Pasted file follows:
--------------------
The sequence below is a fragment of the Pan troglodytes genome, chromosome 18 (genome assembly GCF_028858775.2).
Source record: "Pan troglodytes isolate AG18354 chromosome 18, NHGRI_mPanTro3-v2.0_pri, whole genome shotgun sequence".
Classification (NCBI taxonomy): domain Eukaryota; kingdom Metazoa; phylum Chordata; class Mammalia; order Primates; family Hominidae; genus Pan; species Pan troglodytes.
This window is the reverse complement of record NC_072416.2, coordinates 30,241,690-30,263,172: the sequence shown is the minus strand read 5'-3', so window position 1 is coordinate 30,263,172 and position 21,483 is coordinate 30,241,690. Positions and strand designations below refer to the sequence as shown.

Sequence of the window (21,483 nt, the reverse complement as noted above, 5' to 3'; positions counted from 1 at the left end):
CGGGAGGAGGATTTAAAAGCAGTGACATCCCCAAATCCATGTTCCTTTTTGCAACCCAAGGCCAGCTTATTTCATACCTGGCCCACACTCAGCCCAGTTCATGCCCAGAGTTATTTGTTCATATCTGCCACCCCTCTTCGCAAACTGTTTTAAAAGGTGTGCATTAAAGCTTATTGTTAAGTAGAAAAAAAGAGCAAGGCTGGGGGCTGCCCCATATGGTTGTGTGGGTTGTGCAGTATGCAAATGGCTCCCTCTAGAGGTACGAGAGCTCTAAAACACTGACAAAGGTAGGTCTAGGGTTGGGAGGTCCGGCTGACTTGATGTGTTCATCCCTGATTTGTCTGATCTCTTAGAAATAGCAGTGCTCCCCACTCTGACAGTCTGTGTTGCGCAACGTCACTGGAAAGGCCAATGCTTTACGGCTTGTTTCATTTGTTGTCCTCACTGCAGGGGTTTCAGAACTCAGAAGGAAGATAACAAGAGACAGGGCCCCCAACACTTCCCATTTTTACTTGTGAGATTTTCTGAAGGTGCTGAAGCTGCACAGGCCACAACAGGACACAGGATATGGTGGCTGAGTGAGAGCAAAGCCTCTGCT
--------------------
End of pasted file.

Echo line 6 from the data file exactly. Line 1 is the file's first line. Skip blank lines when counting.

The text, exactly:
CGGGAGGAGGATTTAAAAGCAGTGACATCCCCAAATCCATGTTCCTTTTTGCAACCCAAGGCCAGCTTATTTCATACCTGGCCCACACTCAGCCCAGTTCATGCCCAGAGTTATTTGTTCATATCTGCCACCCCTCTTCGCAAACTGTTTTAAAAGGTGTGCATTAAAGCTTATTGTTAAGTAGAAAAAAAGAGCAAGGCTGGGGGCTGCCCCATATGGTTGTGTGGGTTGTGCAGTATGCAAATGGCTCCCTCTAGAGGTACGAGAGCTCTAAAACACTGACAAAGGTAGGTCTAGGGTTGGGAGGTCCGGCTGACTTGATGTGTTCATCCCTGATTTGTCTGATCTCTTAGAAATAGCAGTGCTCCCCACTCTGACAGTCTGTGTTGCGCAACGTCACTGGAAAGGCCAATGCTTTACGGCTTGTTTCATTTGTTGTCCTCACTGCAGGGGTTTCAGAACTCAGAAGGAAGATAACAAGAGACAGGGCCCCCAACACTTCCCATTTTTACTTGTGAGATTTTCTGAAGGTGCTGAAGCTGCACAGGCCACAACAGGACACAGGATATGGTGGCTGAGTGAGAGCAAAGCCTCTGCT